Saturday, August 28, 2010
title: Mama's Trippin'
author: Katy Watson-Kell
first: 2006 by Fremantle Press published
Von leaves the life he knows in fremantle and travels to New Zealand to meet the mother who left when he was 6 and his new baby sister. he feels at a lost end in WA, fighting with her girlfriend, isn't doing so well at school, not sure what he cares about or what he wants anymore and isn't feeling right with his mates. his dad's heading off to the station with his mates for a week, so when Von's mum rings out of the blue and invites him to come stay he jumps on the chance. when he gets to Wellington he realises in an instant things aren't as magical as his mum, Charlene, made out. her boyfriend's running from the cops, she's working all might as a dancer at a nightclub and then their is Stella, his silent sister. it isn't long until things so from slightly hectic to crazy. soon people are turning up dead. Von travels to the place of his Moriori ancestors and they reach out to help him. at this point is he able to trust a culture he's felt no connection to before now. does Von have any choice?
i quite enjoyed this book, it's easy to read and flows really well. their have been other books about sons who find their mothers and have their lives turned upside down, but this one was different. i think the main difference was that it was told from lots of different perspectives. even though this book is written entirely in third person it's always easy to tell who's point of view it is from and if you can't tell you can look at the symbol at the start of the chapter. it was very int resting to get the mother's view of her long, lost son as well as his of her.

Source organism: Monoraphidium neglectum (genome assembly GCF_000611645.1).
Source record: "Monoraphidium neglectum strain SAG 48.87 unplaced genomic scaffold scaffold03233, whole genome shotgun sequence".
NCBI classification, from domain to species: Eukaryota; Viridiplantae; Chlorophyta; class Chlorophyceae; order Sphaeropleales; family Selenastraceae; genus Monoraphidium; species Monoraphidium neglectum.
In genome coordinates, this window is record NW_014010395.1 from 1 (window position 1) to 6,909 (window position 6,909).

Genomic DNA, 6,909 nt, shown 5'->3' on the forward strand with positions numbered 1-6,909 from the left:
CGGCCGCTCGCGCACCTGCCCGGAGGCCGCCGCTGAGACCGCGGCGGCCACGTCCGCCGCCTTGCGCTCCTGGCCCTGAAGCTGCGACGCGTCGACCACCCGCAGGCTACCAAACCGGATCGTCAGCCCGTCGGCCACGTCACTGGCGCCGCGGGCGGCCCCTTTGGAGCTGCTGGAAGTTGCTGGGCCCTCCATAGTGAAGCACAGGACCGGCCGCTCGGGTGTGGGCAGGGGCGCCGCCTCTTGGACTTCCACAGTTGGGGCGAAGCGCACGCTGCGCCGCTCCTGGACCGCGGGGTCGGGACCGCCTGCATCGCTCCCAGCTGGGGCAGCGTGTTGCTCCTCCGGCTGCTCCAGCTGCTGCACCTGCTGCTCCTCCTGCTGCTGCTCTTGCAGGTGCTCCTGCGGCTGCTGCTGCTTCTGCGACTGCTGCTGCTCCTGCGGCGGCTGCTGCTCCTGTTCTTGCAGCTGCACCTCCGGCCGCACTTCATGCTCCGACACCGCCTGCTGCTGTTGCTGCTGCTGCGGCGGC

i also liked how realistic the relationships in Mama's Trippin are. instead of hating or suddenly loving each other, Von and his mother slowly and clumsily get to know each other. how stella, the 2 year old sister, and Von get along is also right on the mark, at first Von hasn't a clue what to do, but it isn't long before they are inseparable. how henry, the neighbour from down stairs, weaves his way into their lives was quite funny. it's nice to find an authour who remembers that young guys tend to think with what's in their pants not what makes sense.
this book also had a very good ending. not everything was resolved, but we had a feeling things would work themselves out over the next few months.
i felt this book left a few things unexplaned. Von is a diabetic and we get the feeling right from the beggining that he isn't comfortable with it, but that is never explored. we also hear nothing about his mates except his girlfriend Juice. all we know about his guy friends is that they play footy. i think that if i read Katy Watson-Kell's other book, Juice, that both of these things would be in that story.
a bit of background knowledge about the Moriori people could help understand this book a bit better becuase this book really shines when it comes to spiritual and cultural ideas. i plan on finding out more becuase it was the connection with Von's ancestors that made the ending so special.
sorry for the long review. it's a good book and i will deffinetly be trying to get my hands of Juice, which is also about Von.